The first Covid-19 vaccine may have received UK regulatory approval, but senior scientists warn this is not the end of the road for safety checks.
Dr June Raine, head of the Medicines and Healthcare products Regulatory Agency (MHRA), insisted “no corners were cut” in the approval process, but monitoring will continue as the jab from Pfizer and BioNTech is rolled out.
Speaking at a Number 10 briefing, Dr Raine said there would “of course” be long-term follow-up data of the vaccine through two mechanisms.
Firstly, recipients of the vaccine can report any side effects they experience via the MHRA’s existing Yellow Card scheme found on its website.
The scheme can be used to report adverse reactions to any drug or vaccine, as well as drugs that are not seemingly manufactured to an acceptable standard, or medicines that a user suspects to be fake.
It is also used to report faulty medical devices.
The scheme flags up “previously unidentified hazards or side effects” to the MHRA that can then undertake further work to get to the bottom of the issue.
In guidance on its website, the MHRA says: “If a new side effect is identified, information is carefully considered in the context of the overall side effect profile for the medicine, and how it compares with other medicines used to treat the same condition.”
It states only in “rare circumstances” is a drug or vaccine that has been approved by the MHRA removed from the market.
In addition, Dr Raine said members of the public will be invited to join an active monitoring programme specifically set up to gather long-term data on the Covid-19 vaccine.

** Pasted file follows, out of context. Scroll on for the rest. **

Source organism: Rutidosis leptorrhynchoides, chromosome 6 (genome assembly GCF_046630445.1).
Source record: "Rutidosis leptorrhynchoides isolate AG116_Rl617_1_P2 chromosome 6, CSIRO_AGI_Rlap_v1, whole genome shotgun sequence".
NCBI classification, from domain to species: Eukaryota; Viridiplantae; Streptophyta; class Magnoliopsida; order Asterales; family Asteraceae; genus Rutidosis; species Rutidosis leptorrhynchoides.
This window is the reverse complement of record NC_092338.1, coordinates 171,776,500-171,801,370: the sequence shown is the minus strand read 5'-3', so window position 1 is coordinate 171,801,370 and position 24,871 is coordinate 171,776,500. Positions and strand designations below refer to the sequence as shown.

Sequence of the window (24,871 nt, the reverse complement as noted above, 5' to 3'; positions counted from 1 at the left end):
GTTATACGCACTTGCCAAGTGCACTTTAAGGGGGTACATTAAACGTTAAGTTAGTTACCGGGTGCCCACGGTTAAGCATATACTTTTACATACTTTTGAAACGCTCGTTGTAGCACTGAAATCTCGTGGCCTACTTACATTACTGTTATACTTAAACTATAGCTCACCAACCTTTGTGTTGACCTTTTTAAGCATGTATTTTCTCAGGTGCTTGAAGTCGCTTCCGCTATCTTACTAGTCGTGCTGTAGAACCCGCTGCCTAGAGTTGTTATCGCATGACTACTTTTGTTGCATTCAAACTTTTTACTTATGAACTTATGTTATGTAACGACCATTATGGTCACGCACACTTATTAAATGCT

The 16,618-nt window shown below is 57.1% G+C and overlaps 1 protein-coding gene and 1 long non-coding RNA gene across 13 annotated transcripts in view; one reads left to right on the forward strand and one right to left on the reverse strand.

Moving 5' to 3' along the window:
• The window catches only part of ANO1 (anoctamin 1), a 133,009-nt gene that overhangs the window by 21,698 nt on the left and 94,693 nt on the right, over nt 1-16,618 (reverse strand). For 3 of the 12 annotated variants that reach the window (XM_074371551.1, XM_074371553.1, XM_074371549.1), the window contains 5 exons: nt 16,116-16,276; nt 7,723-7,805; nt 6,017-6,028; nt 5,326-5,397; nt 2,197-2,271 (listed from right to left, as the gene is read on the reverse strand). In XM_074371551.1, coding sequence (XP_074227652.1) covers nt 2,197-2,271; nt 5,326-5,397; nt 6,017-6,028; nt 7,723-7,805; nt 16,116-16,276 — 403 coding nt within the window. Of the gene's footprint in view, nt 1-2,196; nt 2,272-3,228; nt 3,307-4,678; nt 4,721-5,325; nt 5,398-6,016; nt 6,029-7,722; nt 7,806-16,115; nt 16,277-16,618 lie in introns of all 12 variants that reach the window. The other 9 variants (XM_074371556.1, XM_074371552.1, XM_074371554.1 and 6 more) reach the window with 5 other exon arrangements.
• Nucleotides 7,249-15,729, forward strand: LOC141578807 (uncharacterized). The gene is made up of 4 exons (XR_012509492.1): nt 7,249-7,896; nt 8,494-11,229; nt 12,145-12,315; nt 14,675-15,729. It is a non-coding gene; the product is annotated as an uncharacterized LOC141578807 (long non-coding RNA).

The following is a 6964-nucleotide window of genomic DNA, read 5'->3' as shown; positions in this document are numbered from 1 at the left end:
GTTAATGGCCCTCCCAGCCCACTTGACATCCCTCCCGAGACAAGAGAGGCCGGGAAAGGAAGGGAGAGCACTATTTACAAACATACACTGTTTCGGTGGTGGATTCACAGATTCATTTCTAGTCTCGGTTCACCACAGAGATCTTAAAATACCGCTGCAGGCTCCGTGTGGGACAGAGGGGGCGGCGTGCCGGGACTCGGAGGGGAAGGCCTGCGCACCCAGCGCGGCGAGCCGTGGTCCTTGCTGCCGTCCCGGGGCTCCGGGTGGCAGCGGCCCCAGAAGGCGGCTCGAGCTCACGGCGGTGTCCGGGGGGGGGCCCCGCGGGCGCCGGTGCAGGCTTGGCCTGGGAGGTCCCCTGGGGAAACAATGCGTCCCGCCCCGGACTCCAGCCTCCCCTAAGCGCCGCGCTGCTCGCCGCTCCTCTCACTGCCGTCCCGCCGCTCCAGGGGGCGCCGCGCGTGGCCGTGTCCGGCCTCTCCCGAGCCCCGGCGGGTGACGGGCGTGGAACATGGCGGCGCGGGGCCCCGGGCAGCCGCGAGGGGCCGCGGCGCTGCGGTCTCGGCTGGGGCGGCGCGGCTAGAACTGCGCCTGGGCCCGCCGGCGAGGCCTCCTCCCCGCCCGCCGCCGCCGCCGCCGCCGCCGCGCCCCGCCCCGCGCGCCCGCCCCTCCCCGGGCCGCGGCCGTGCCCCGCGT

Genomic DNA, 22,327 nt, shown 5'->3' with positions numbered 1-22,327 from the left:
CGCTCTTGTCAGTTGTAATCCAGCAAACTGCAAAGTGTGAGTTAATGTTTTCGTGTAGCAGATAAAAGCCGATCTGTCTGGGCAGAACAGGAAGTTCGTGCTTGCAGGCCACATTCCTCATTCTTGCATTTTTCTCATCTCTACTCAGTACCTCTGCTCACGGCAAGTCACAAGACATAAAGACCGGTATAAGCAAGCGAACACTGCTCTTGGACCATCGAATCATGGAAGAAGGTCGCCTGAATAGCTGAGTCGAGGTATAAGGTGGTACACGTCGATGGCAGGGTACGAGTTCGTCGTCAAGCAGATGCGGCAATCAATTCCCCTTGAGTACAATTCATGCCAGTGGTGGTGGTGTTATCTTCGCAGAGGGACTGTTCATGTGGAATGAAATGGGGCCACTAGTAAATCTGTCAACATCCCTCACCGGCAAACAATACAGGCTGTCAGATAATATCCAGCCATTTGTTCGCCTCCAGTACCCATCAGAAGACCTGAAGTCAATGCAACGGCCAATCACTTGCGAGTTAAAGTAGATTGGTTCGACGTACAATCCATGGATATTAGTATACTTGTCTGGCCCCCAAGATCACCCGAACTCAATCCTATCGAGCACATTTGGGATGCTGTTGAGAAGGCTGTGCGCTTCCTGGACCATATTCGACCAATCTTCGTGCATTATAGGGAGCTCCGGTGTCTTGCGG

“Many (people) will get a letter,” she said.
“It will be by random allocation, inviting them to join this, so please help us to continue to build that body of knowledge about this vaccine.”
Dr Raine said the existing data used to approve the vaccine was “very robust”.
Professor Sir Munir Pirmohamed, of the Commission on Human Medicines Expert Working Group (CHM), said: “Those that had adverse effects, they were mild and short-lasting, usually lasting only a day or two – similar to the effects you get after any other vaccine.”
About 40,000 people were involved in the vaccine trials, with half receiving the vaccine and half receiving a placebo.
The Joint Committee on Vaccination and Immunisation (JCVI) also states in its guidance that the new vaccine “appears to be safe and well-tolerated, and there were no clinically concerning safety observations”.
Another challenge for the long-term monitoring process is gathering data on vaccine coverage, particularly among poorer communities and people in high-risk groups.
In advice submitted to the Government on how to prioritise different groups for vaccination, the JCVI said in reviewing data it would focus “on inequalities, and the impact of actions being undertaken to mitigate inequalities”.
The Drug Safety Research Unit, an independent body conducting post-market drug safety studies, welcomed the vaccine’s approval but warned it is a “milestone in the development of the vaccines, not the end of the process”.
The unit said: “Post-authorisation safety studies must be fully transparent, report quickly in as near real time as possible and be conducted independently rather than by the vaccine manufacturer.”
It emphasised the importance of “spontaneous reporting” of side effects, and of patients and healthcare staff knowing how to use the Yellow Card reporting system.
The Drug Safety Research Unit is planning to conduct its own active surveillance study on the Covid-19 vaccine.